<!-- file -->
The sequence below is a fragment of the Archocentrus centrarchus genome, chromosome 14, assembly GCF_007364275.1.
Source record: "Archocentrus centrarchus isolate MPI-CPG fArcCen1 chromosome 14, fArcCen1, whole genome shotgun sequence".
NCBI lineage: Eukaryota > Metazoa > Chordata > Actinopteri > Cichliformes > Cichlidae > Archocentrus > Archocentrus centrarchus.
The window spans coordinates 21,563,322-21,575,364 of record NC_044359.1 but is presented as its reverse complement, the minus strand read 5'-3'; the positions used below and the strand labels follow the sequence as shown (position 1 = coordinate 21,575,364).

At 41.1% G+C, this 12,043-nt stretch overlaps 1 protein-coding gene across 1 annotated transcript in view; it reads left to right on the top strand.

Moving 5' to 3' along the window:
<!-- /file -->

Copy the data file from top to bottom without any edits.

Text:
The sequence below is a fragment of the Archocentrus centrarchus genome, chromosome 14, assembly GCF_007364275.1.
Source record: "Archocentrus centrarchus isolate MPI-CPG fArcCen1 chromosome 14, fArcCen1, whole genome shotgun sequence".
NCBI lineage: Eukaryota > Metazoa > Chordata > Actinopteri > Cichliformes > Cichlidae > Archocentrus > Archocentrus centrarchus.
The window spans coordinates 21,563,322-21,575,364 of record NC_044359.1 but is presented as its reverse complement, the minus strand read 5'-3'; the positions used below and the strand labels follow the sequence as shown (position 1 = coordinate 21,575,364).

At 41.1% G+C, this 12,043-nt stretch overlaps 1 protein-coding gene across 1 annotated transcript in view; it reads left to right on the top strand.

Moving 5' to 3' along the window: